The Sprint

I am currently studying with a view to attempting my PSM-III, if I stand any chance of passing I need to go back to basics to make sure I have a rock solid understanding of the fundamentals. With that in mind for the next few weeks I’m going to go back to core scrum and share my views on some of the fundamentals.

You can’t get a lot more fundamental than the sprint. The scrum guide defines a sprint as

Sprints are the heartbeat of Scrum, where ideas are turned into value.

The Scrum Guide 2020

In scrum we plan work in timeboxes, usually 2-4 weeks. By working to a much shorter planning horizon we can gain a lot of confidence as we go by reviewing progress frequently and adapt as required as the project goes along.

It is not a release schedule!

Many teams I have worked with attempt to set their deployment schedule with their end of sprint. These should be entirely coupled, DevOps has lots of good ideas about how and when to deploy. Deployments should be done as required throughout the sprint.

The sprint is about setting a goal and a timebox to achieve it. By having a consistent length of sprint we can gain confidence in the amount of work which can be delivered by looking at how much has been achieved in previous sprints. This is the purpose of velocity and estimation (a useful tool, if not a scrum process).

During the sprint:

● No changes are made that would endanger the Sprint Goal;

● Quality does not decrease;

● The Product Backlog is refined as needed; and,

● Scope may be clarified and renegotiated with the Product Owner as more is learned.

The Scrum Guide 2020

In other words the team should focus on the objective of the sprint (the sprint goal) and not get distracted and put it in jeopardy in favour of other work.

Quality should be at least as high at the end of the sprint as it is at the beginning, one or more increments of work should be completed should be produced and all should meet the Definition of Done. If it isn’t “Done” then it shouldn’t be included and may be picked up in the next sprint. Testing phases and hardening sprints are categorically not scrum. Each price of work should be a high quality, done, potentially shippable increment.

Refinement of upcoming work and investigation of planned work continued as time goes on. Remember a sprint goal can be achieved even if the method and approach is refined as the sprint goes on.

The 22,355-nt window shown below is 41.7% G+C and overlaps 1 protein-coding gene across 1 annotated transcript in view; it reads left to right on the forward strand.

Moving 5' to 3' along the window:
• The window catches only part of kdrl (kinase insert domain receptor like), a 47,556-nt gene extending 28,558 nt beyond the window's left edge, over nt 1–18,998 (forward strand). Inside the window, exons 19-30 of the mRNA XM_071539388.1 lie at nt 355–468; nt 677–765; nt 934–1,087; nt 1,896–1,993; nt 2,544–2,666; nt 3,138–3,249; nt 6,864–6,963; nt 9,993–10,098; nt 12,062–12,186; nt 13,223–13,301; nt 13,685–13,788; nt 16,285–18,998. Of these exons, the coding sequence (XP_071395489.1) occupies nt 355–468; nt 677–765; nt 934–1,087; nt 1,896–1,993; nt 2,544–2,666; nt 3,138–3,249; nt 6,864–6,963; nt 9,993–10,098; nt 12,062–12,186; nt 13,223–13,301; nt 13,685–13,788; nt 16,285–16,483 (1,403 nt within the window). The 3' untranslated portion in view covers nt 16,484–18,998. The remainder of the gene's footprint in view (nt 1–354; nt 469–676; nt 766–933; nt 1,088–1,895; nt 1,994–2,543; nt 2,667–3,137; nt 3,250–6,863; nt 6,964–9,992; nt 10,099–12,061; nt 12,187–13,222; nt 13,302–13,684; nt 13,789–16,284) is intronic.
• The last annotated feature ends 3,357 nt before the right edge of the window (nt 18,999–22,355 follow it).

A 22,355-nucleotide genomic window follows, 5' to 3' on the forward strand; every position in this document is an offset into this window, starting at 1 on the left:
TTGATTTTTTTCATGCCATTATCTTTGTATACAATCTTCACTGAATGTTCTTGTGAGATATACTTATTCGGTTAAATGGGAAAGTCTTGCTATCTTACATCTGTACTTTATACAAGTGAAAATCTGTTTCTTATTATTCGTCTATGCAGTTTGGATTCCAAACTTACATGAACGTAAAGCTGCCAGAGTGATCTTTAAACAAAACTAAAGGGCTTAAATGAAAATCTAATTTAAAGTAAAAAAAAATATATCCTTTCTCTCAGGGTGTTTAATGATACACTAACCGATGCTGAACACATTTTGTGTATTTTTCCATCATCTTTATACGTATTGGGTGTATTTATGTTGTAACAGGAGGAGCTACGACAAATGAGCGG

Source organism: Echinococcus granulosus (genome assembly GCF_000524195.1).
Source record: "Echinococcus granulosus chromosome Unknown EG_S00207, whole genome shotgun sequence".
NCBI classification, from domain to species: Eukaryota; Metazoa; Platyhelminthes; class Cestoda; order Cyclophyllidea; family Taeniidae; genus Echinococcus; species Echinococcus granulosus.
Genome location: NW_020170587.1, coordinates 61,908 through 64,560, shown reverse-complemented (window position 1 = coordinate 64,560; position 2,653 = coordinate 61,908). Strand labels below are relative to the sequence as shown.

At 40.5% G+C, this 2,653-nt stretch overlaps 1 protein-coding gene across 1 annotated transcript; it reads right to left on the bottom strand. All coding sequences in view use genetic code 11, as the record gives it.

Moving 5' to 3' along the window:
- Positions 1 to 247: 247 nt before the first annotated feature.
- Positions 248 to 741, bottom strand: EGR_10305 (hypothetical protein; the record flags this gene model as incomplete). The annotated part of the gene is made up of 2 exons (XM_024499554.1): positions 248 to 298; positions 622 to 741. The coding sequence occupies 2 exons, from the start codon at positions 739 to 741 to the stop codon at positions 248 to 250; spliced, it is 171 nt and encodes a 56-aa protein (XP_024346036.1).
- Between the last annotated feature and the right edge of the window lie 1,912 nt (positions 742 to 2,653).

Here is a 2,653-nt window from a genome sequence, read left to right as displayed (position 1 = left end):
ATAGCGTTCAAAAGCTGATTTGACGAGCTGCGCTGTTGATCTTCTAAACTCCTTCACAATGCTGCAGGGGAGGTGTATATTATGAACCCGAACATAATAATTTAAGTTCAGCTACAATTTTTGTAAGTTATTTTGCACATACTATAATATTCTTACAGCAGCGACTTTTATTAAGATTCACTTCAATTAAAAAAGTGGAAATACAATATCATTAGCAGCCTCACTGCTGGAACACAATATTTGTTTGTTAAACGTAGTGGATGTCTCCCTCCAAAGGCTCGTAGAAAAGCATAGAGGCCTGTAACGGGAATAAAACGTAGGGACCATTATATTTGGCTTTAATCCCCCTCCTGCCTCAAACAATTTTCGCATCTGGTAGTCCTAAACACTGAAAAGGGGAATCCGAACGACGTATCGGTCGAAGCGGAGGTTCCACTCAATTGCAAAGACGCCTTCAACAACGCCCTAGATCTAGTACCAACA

So how long should a sprint be? This comes down to the development team in question. Generally a more work can be done in a longer sprint, however there’s more risk that something will arise which would invalidate the sprint goal. For this reason sprints should not be longer than one month.

Finally, if at any point the sprint goal becomes invalid the Product Owner may cancel the sprint. This could be for a number of reasons. The priority of work may have changed dramatically due to customer needs or the discovery of a bug (shorter sprints help prevent the waste of cancellation here). Or, the team may discover as they progress that the goal is impossible or not as valuable as originally believed. We’re in the business of doing effective work. If we discover that work isn’t going to be valuable our job is to avoid waste and move onto something which would be.

There’s probably a lot more I could add but hopefully it’s a good introduction. Do follow along for the rest of the series, next week will be Sprint Planning!

Restructuring your Sprint to Produce Finished Software

If your company is anything like many of the teams I’ve worked with your Sprints are a planning tool used to break down monolithic projects into smaller pieces to track progress.

In the real world big releases often pressure development teams to adopt more established project management techniques to hit deadlines. A PM will nominate a certain number of weeks for development (hopefully based on estimates your developers have provided) and then subsequent time for testing, bug fixing and UAT. The Development Manager will then allocate time into those Sprints.

But wait a minute? Doesn’t Scrum team us that we should be able to produce full working software at the end of each Sprint? If that’s the case then why are we saving all of our testing and bug fixing until the end!? It feels to me as though we’re running Sprints but ignoring the line of the Scrum book which talks about finishing a Sprint with deliverable software.

In Rolling Rocks Downhill Clarke Ching calls this GETS Software (Good Enough To Ship), it’s a term I like. In his book the team would build feature after feature however at the end of each iteration they ensured the product was GETS. That meant that if something took longer than expected or their budget was cut the team would always be able to fall back on the last version.

In a typical PM managed project I envisage features a development phase, when new bugs are carefully and painstakingly introduced. Then a testing and bug fixing phase, where they are removed.


If however you commit less work to your Sprint, let’s say half the amount then your developer can spend the second week refining their work, working alongside the QA, designing upcoming features, and removing any bugs which are found.

This will obviously reduce your Sprint Velocity, however it will mean that whatever work is completed is completed, reasonably and as Clarke puts it GETS. However without the need for long and laborious bug fixing phases this time can often be reclaimed.


This approach is game changing for a number of reasons. Firstly your quality isn’t compromised, instead of a quality decline and then improvement your software stays at production quality. Second, should your customer, Product Owner, or business priorities change you can update your plans (maybe even delivering early). Surely that’s what we mean by Agile!?

Many thanks to FooPlot for the brilliant site I used to create these graphs and Jing for the screenshotting and labeling software.